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Last Updated

13 Dec 2002

Source: Chronicle of Higher Education, May 24, 2002.

Bioterrorism Legislation Puts New Scrutiny on Researchers, Allows Current Projects to Continue


Congress approved bioterrorism legislation this week that would give universities more responsibility for guarding biological agents they use in research, but would not greatly disrupt such studies, college lobbyists say.

The legislation, HR 3448, would provide $4.6-billion to state programs and improve federal laboratories. It represents a compromise of competing bills that had previously passed the House of Representatives and the Senate. The Senate approved the compromise measure on Thursday, a day after the House overwhelmingly passed it by a vote of 425 to 1. President Bush is expected to sign the bill.

Under the legislation, every university and laboratory that works with "select agents" -- defined as biological material that could be used to pose a public health threat -- would have to be registered with the U.S. Department of Health and Human Services or the U.S. Department of Agriculture. Current law requires only laboratories that ship such materials to be listed with the government. Lawmakers have complained that they do not have a clear idea of how many people are working with potentially dangerous biological materials.

The legislation would impose new steps designed to limit access to 42 biological agents, including anthrax, the Ebola virus, and smallpox. The bill would bar from working with those materials any scientists from countries that are listed as sponsoring terrorism, including Iraq and Iran, and any researchers with criminal records. However, all scientists handling such agents -- including U.S. citizens -- would have to be screened by the government.

College lobbyists say it is unlikely that a university researcher currently working with biological materials or toxins would be restricted from such work in the future. Lobbyists said they were especially pleased that the legislation spells out that scientists who are in the midst of a research project will be allowed to continue their work while the government performs its background checks.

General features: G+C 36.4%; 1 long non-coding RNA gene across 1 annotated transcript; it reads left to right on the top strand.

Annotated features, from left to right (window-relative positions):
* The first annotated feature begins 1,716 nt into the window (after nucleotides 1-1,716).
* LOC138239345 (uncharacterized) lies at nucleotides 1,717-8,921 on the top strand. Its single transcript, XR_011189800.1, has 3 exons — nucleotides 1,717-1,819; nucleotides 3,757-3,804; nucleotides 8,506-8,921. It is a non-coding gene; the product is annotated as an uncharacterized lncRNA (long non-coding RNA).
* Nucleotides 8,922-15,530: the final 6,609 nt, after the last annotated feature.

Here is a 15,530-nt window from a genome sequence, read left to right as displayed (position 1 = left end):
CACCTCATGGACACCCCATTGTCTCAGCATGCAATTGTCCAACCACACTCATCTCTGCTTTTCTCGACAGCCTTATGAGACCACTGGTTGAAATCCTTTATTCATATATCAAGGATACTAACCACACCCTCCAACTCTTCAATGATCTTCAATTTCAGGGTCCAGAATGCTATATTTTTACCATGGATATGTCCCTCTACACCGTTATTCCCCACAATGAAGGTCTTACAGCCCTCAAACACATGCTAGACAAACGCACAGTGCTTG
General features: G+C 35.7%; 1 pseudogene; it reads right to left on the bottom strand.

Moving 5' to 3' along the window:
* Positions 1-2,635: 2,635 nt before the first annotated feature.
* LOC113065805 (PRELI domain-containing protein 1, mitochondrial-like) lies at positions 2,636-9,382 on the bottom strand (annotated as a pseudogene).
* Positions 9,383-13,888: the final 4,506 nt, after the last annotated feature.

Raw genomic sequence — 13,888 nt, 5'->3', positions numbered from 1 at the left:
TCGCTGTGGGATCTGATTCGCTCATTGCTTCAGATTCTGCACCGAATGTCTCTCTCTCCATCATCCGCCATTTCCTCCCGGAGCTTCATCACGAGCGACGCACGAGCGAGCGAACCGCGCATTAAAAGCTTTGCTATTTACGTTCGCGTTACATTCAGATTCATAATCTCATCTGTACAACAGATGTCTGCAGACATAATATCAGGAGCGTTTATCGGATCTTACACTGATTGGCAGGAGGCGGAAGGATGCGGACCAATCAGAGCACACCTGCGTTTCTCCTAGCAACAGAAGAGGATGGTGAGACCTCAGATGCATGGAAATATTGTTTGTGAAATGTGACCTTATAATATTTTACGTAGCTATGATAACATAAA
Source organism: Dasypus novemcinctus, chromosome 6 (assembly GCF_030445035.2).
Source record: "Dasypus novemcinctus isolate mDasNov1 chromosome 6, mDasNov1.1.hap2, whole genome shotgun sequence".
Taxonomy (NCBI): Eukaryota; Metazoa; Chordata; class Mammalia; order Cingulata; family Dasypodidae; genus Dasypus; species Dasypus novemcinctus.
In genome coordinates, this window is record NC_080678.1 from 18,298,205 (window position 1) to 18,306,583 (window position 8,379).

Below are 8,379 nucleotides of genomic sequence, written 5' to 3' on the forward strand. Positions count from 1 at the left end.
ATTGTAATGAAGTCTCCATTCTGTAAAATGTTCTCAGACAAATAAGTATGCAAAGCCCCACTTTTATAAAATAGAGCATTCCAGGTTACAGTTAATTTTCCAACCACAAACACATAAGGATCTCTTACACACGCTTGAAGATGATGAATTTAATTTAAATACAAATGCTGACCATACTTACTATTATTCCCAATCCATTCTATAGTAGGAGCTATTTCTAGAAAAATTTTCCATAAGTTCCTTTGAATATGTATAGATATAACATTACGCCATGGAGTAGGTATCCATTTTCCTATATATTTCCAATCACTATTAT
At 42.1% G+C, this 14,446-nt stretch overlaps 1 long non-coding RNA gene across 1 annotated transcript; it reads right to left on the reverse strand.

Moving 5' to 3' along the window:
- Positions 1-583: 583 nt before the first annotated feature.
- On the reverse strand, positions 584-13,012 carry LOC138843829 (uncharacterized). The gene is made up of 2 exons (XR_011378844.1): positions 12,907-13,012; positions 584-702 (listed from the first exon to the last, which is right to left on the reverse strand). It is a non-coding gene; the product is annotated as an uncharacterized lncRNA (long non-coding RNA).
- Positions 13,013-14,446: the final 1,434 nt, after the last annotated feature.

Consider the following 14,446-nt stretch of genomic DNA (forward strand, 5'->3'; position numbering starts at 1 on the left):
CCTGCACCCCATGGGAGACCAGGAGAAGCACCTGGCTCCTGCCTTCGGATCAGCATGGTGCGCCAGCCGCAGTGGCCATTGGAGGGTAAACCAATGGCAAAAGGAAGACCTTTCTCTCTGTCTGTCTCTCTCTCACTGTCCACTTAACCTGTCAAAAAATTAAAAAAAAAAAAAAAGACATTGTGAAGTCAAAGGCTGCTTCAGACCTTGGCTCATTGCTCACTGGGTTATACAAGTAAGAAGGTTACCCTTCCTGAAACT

"We were very concerned that there would be a period of time when research would come to a halt," said Janet Shoemaker, director of public affairs for the American Society for Microbiology.

Under the terms of the bill, colleges would have to submit the names of researchers studying biological agents to the Department of Health and Human Services. Universities would also have to get clearance for scientists doing research on plant and animal pathogens for the U.S. Department of Agriculture. The U.S. attorney general's office would conduct the background checks, a step sought by college lobbyists, who had feared that research institutions would have to perform screening themselves.

If a university wished to hire a new scientist to work on select agents, that person would not be allowed to begin work on those materials until the screening is complete. The legislation also includes provisions for an appeals process if the government denies approval.

While college lobbyists are glad that universities themselves will not be responsible for screening employees, some wonder how long the government reviews will take, Ms. Shoemaker said.

In the event of an emergency, the measure would allow scientists to work on biological agents without being screened. Researchers had feared that in a crisis involving bioterrorism, scientists would lose valuable time waiting to gain clearance.

The Health and Human Services Department and the Agriculture Department would each have to draw up regulations regarding the study of biological agents. College lobbyists said they would work with the agencies to see that those rules do not go beyond the protections spelled out in the bioterrorism legislation.

The Centers for Disease Control and Prevention would get $300-million to modernize its laboratories under the legislation. Lawmakers in Congress, chiefly Sen. Arlen Specter, a Pennsylvania Republican, have said that the center's facilities are in dire need of upgrades.